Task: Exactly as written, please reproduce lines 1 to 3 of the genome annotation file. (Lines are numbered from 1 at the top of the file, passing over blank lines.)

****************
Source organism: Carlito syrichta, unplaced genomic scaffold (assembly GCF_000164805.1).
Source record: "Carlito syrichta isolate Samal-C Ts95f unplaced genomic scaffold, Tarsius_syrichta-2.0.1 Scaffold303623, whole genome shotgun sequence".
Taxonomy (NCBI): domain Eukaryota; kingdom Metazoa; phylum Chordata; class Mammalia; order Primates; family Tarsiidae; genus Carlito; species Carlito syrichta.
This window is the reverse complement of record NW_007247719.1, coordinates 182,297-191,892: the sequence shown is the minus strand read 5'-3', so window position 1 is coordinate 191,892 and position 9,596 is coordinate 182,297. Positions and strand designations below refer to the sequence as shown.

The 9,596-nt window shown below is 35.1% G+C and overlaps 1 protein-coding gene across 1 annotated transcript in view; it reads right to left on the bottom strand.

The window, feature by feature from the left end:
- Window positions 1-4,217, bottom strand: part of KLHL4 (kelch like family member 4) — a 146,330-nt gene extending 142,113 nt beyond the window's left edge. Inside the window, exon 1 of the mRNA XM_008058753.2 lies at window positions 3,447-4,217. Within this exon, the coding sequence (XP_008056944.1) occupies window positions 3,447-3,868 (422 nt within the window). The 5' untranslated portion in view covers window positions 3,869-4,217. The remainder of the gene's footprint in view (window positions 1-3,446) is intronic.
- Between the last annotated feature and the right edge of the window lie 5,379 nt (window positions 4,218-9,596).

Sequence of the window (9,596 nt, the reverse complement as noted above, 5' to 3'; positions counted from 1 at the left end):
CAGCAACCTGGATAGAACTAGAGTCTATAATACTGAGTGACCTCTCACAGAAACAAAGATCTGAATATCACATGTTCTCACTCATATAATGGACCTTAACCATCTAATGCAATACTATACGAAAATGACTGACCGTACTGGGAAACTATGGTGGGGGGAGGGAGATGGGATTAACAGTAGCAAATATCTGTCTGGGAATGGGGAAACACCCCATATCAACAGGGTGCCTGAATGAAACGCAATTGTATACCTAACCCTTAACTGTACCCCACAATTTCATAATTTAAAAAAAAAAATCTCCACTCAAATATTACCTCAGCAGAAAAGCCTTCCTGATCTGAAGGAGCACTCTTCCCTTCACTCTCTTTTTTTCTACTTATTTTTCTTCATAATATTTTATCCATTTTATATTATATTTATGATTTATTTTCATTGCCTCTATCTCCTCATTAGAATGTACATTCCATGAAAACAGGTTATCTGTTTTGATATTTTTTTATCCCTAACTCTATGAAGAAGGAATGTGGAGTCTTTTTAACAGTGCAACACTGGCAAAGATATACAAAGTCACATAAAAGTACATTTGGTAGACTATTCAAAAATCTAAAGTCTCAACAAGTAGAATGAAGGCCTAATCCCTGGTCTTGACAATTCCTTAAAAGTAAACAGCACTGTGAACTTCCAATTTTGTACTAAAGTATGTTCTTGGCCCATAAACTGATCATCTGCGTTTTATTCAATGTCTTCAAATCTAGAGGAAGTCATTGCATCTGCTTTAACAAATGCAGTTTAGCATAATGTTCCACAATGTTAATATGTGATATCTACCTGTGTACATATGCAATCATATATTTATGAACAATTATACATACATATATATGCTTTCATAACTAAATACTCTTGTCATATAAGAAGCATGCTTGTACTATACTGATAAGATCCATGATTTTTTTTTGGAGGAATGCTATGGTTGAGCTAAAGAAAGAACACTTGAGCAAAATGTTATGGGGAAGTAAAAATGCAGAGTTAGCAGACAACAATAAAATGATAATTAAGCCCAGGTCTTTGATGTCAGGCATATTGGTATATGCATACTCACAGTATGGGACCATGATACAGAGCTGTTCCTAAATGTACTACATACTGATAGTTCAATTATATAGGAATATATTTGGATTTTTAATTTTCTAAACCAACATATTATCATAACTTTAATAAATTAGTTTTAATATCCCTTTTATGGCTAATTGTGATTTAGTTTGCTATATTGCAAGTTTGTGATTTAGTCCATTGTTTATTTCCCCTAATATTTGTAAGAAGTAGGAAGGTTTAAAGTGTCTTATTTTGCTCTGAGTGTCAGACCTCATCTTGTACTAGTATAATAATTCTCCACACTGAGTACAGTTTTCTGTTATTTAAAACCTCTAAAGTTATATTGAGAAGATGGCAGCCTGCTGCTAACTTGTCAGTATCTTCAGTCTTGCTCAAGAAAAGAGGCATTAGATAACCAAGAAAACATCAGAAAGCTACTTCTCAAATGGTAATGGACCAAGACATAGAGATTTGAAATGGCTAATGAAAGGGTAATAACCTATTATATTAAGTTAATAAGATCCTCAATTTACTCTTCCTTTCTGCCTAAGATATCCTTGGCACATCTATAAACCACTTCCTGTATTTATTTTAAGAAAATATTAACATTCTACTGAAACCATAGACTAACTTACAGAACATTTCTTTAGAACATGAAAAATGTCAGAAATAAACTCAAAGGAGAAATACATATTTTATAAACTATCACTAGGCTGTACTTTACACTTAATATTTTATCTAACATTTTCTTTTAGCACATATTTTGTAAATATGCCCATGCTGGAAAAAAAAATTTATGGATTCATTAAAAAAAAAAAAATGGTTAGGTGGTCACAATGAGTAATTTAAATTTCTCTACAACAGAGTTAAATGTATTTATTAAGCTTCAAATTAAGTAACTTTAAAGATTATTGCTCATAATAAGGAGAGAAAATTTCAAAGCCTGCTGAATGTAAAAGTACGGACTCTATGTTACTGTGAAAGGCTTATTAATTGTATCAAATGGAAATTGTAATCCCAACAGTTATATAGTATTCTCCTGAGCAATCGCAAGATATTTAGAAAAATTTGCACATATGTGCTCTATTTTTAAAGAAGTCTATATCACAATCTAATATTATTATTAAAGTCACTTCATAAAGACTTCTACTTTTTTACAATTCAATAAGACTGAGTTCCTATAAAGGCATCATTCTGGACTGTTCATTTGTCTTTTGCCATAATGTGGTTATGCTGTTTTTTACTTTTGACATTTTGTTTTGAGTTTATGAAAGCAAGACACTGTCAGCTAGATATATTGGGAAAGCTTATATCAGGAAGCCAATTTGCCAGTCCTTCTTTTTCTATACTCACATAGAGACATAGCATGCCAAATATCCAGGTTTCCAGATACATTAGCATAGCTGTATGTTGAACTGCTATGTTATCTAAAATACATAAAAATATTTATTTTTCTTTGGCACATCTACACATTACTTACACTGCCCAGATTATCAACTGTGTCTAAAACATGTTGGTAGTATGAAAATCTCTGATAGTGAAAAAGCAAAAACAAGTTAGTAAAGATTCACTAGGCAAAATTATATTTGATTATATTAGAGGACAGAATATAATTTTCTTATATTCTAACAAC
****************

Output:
Source organism: Carlito syrichta, unplaced genomic scaffold (assembly GCF_000164805.1).
Source record: "Carlito syrichta isolate Samal-C Ts95f unplaced genomic scaffold, Tarsius_syrichta-2.0.1 Scaffold303623, whole genome shotgun sequence".
Taxonomy (NCBI): domain Eukaryota; kingdom Metazoa; phylum Chordata; class Mammalia; order Primates; family Tarsiidae; genus Carlito; species Carlito syrichta.